Early in the HIV epidemic, we quickly learned that the medical model did not work for people living with HIV. As a result, our movement built new systems of healthcare. Thanks to the Robert Wood Johnson Foundation, the continuum of care model became the standard for HIV care and treatment. This new model was created by the HIV community because taking care of people we loved showed that our friends needed more than the medical model could provide. A network of social services like buddy programs, legal services, nutrition, and housing were key to our ability to help people live longer.
The HIV community had to innovate because the old models did not work for us. We cannot afford to go back to a medical model for the solution to end the HIV epidemic. We need solutions that reach gay men, particularly young gay men of color, the transgender community, people over 50 living with HIV, women, particularly black women and Latinas, and drug users. As we learned during the beginning of the epidemic, traditional models do not work when you need to reach oppressed communities.
The Positive Women’s Network, the National Working Positive Coalition, the Sero Project, and other PLWH coalitions fight for the value of “nothing about us without us.” These words apply to people of color, the transgender community, and people on PrEP. In fact, they apply to all the communities highly impacted by HIV. NMAC is concerned that decisions are being made without community. The format for the listening sessions does not allow for meaningful interchange. Leaders at the CDC are making decisions about how community planning will work, which interventions will be prioritized, and what type of capacity building will be used, all important issues that should include community. Limiting community input to community planning misses the whole point. Your process of developing a plan to end the epidemic should mirror the values and principles you ask of the community planning process. It should bring community and government together to make the key decisions.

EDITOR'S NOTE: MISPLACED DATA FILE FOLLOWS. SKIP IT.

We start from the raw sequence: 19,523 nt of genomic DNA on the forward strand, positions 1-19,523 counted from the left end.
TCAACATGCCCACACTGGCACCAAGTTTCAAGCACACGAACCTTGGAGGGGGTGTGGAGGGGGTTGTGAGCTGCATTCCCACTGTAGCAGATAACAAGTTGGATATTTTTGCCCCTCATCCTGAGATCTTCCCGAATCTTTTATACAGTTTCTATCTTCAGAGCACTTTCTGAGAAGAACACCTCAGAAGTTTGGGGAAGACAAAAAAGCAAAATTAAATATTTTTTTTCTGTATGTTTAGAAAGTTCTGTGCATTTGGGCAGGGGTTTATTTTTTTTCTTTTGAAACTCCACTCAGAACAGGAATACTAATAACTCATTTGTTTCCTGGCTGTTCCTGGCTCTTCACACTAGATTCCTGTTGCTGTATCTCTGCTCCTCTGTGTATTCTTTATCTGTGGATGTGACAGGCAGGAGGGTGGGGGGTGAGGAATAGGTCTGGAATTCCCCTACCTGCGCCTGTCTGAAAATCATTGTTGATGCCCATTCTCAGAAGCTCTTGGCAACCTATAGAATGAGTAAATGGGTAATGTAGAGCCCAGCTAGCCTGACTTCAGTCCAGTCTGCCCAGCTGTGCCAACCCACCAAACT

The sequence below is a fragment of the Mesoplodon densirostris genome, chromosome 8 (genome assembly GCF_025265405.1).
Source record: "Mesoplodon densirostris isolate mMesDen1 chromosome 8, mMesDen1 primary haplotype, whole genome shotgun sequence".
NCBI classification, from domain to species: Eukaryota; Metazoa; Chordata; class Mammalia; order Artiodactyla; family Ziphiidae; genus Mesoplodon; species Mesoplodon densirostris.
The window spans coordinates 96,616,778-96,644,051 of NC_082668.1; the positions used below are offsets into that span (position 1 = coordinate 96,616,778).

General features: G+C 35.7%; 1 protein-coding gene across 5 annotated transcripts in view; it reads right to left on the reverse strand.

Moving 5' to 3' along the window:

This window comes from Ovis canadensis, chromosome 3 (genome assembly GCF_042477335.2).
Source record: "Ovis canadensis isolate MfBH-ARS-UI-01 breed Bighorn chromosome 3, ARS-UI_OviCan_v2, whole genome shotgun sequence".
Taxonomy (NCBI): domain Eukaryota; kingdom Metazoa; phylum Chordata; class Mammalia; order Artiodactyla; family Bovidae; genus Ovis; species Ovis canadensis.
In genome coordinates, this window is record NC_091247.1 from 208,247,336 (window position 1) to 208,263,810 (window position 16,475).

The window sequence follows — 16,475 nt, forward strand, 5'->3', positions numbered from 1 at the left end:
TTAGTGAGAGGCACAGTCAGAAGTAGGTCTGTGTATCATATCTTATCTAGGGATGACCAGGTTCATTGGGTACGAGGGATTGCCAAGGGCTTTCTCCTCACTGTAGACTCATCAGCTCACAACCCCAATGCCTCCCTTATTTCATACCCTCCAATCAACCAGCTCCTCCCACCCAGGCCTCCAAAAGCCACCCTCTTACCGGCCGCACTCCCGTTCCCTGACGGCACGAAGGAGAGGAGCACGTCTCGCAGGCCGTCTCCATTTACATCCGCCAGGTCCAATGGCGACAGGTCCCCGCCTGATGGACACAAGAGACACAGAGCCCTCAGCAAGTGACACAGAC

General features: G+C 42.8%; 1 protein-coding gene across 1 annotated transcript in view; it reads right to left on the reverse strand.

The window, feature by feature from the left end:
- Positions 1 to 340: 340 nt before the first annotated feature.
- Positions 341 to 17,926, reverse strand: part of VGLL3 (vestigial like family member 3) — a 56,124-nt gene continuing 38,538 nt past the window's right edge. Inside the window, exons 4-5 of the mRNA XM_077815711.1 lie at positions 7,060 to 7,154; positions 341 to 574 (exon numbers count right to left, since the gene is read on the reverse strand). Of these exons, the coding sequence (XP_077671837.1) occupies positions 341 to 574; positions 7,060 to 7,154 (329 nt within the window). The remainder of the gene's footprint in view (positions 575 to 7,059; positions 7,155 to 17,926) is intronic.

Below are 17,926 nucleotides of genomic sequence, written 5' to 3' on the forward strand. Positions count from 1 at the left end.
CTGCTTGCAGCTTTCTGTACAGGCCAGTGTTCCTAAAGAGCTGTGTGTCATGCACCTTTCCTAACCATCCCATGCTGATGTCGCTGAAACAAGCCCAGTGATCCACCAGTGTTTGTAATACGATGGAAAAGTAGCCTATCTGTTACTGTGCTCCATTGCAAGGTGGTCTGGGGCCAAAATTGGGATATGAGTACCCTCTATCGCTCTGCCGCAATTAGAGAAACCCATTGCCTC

I’ve been writing my Ending the Epidemic e-newsletter to speak indirectly to the decision makers. Please know how much I want you to succeed, but it won’t happen without us. We are about to attempt the impossible: to end an epidemic without a vaccine or a cure; to reach 400,000 PLWH who have fallen out of care or are unaware of the status and 975,000 more people who can benefit from PrEP. Many of the folks we need to reach are some of the most marginalized in America. They don’t trust the government because they believe the government runs the systems that oppress and discriminate against them.
Thank you for agreeing to speak at the opening of the 2019 United States Conference on AIDS. You should expect similar concerns will be raised; however, I know you will rise to the challenge. This year’s Opening will be staged like the Sunday Morning Talk Shows. You will be interviewed by a moderator. We are trying to get Don Lemon. Maybe we can’t get people to cheer for you, but they also don’t cheer for me. Every year I get called out. Federal leaders need to attend USCA because we cannot end the epidemic without reaching the communities that are highly impacted by HIV. The only way to get to them is through us. A smarter woman might say maybe we should work together.
Yours in the struggle,